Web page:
Tag: academic outcomes

Head Start’s Impact Evanescent — HHS Study

HHS has finally released the second installment of its series of studies on the persistence of Head Start effects. Its finding (see page xiv): virtually all academic effects disappear by the end of 1st grade. There is only one positive statistically significant finding out of eleven academic outcomes measured, the size of that effect is minuscule by recognized standards (it’s half way between zero and what most social scientists consider “small”), and the confidence in the finding is low by recognized standards. (Many authors would categorize it as “insignificant” rather than “significant” – it’s only significant at a 90% confidence interval, not the more common 95% confidence interval).

We have spent more than $100 billion on the program to date (ballpark estimate from Table 375 here) and HHS’s own research shows that its results diminish to essentially nothing by the end of the first grade.

There are other government education programs whose effects actually grow substantially over time, and that are comparatively economical. Consider the federal DC voucher program. Just a year or two after switching from public to private schools, the effect of the private schooling was not big enough to rise to the level of statistical significance. But by their third year in private schools, the evidence was clear that voucher-receiving students were reading more than two grade levels above a randomized control group that stayed in public schools.  This program, as I’ve previously documented, costs 1/4 as much per pupil as DC spends on public education: about $6,600 vs. $28,000.

But Congress, and particularly Democrats, have defunded the DC voucher program while raising spending on Head Start. President Obama is at the forefront of this travesty. If you weren’t already jaded and disgusted by education politics and its domination by employee unions opposed to educational choice, start now.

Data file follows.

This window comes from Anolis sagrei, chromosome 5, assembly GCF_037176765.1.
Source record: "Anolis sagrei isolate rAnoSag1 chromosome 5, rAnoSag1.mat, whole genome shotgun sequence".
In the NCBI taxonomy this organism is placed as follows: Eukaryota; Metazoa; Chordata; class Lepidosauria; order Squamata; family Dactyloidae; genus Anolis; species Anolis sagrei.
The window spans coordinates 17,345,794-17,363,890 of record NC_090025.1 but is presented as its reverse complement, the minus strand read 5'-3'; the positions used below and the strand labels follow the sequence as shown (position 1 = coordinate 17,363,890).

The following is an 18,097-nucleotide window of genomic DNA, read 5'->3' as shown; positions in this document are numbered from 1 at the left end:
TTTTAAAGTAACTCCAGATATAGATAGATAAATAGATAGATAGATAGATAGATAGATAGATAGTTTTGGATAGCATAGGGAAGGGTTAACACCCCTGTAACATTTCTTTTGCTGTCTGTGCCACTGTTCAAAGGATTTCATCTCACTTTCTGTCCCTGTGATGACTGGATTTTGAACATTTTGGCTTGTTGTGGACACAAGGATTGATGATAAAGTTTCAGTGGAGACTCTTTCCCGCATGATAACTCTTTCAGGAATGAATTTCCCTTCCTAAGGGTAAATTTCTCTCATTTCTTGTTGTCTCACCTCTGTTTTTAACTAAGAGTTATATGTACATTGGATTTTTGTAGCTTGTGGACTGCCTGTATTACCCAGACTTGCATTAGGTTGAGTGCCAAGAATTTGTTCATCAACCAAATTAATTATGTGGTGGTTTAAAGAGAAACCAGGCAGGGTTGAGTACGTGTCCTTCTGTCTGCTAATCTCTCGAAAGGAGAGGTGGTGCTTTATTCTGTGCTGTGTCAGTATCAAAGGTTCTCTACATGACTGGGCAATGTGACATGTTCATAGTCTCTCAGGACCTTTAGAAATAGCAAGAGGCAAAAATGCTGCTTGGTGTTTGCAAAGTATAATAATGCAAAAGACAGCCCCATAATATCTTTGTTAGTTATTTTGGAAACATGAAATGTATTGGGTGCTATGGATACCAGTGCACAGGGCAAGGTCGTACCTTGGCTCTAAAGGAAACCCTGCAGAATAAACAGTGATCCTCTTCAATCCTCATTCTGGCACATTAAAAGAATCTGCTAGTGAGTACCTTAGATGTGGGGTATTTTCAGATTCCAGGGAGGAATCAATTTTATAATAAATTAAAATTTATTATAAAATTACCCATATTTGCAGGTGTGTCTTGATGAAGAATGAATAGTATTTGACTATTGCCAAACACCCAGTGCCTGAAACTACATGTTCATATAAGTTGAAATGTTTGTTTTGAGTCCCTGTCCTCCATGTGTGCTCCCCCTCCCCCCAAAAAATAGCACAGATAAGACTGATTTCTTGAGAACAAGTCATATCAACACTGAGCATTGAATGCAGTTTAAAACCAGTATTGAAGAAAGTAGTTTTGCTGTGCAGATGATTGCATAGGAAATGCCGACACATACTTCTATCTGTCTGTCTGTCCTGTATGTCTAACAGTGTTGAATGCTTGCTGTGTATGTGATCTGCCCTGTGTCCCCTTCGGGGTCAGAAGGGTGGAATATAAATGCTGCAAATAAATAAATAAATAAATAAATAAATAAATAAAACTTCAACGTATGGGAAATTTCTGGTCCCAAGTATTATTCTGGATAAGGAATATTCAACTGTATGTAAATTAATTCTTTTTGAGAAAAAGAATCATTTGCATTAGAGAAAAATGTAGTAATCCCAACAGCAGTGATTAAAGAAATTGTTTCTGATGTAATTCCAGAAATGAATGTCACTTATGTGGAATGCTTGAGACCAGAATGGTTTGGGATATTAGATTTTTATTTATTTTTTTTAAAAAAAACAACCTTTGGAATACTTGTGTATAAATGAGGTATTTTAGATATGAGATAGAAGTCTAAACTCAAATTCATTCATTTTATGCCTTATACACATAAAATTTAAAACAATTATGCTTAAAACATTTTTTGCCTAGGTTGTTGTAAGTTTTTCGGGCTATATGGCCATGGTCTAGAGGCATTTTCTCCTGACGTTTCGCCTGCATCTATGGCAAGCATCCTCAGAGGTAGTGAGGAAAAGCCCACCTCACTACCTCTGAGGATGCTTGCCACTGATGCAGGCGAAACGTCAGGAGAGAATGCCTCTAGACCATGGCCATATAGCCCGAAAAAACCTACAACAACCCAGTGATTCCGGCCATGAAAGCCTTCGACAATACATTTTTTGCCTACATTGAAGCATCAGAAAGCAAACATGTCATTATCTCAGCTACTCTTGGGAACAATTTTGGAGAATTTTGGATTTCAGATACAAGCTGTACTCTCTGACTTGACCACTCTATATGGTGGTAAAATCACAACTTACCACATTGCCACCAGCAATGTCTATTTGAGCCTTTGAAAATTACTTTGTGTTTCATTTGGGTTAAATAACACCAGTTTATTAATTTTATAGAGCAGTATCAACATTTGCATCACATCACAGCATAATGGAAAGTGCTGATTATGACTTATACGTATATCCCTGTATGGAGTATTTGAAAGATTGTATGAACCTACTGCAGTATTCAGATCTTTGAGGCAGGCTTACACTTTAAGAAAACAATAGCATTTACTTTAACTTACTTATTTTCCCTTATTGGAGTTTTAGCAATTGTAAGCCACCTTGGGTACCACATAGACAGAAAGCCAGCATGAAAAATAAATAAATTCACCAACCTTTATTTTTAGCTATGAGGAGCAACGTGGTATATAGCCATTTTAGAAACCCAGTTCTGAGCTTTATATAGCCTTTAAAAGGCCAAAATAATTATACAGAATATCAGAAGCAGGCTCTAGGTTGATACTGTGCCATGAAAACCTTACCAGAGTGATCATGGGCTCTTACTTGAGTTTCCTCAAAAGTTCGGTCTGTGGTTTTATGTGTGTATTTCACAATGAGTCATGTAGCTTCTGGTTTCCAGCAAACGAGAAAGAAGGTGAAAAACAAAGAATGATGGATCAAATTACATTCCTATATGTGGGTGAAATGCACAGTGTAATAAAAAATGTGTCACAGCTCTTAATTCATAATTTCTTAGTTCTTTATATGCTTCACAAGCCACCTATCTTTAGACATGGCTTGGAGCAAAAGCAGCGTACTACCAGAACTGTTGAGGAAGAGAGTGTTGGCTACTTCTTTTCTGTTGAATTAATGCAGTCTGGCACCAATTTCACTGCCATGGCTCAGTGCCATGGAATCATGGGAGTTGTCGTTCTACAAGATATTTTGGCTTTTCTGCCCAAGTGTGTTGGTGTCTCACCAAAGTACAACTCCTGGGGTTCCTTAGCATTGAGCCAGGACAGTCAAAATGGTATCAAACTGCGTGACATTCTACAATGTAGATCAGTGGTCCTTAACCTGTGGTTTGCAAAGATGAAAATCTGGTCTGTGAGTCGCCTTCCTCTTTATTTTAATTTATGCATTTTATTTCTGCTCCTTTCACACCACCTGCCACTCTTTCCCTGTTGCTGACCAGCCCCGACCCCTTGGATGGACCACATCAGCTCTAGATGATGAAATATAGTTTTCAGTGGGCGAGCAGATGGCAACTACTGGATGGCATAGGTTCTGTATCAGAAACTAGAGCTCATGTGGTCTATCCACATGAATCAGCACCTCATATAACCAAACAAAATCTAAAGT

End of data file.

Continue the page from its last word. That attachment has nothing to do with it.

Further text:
GAO: Dept. of Ed. Suffers Oversight Deficiencies

A report released today by the federal government’s non-partisan General Accounting Office finds deficits in the Department of Education’s financial and program oversight. According to the GAO, “These shortcomings can lead to weaknesses in program implementation that ultimately result in failure to effectively serve the students, parents, teachers, and administrators those programs were designed to help.”

The GAO’s findings are consistent with the longstanding pattern: for forty years, Americans have steadily increased spending on public schools without any resulting improvement in student performance by the end of high school (see the figures here and here).

The Obama administration has touted its $100 billion in education stimulus spending as a key to long term economic growth. What the data show, however, is that higher spending on public schools over the past two generations has not improved academic outcomes. And economists such as Stanford’s Eric Hanushek have shown that it is improved academic achievement, not higher public school spending, that accelerates economic growth.

So if the administration is serious in wanting education to boost the American economy, it must support reforms that are proven to significantly raise achievement, such as those that bring to bear real market freedoms and incentives – programs like the DC private school choice program that the administration has decided to kill despite its proven effectiveness.

Evidence, Please?

A couple of days ago the Common Core State Standards Initiative released a new draft of its national, “college- and career-readiness” math and English curricular standards. The content of the standards isn’t of huge interest to me – the biggest dangers are in the implementation of standards, not the drafting – but what is of great interest is determining whether having national standards makes sense in the first place. Unfortunately, it appears that many standards fans couldn’t care less about that little concern.

To satisfy my interest, I’ve been delving into empirical work that might back claims that national standards are necessary for educational success, or just that they improve academic outcomes. And what have I found? As I laid out in a recent National Review Online op-ed, and argue today on the New York Times“Room for Debate” blog, there’s hardly any such evidence. There is scant good research on national standards, and what there is largely ignores serious questions about the confounding impact of such factors as culture and changing educational attitudes.

This dearth of research explains why national standardizers are almost totally silent about evidence and instead defend their proposals with soundbites about high expectations for all kids, or the ”craziness” of having 50 state standards.  It also explains why they seem to be in a big hurry to get standards drafted, and why the Obama administration is already dangling billions of dollars in front of states to get them to “voluntarily” adopt whatever the CCSSI produces. Quite simply, were the public to find out that national standards are essentially an untested drug being slipped down their throats, they might object. And nothing, it seems, is more important to the national standards crowd than ensuring that that doesn’t happen.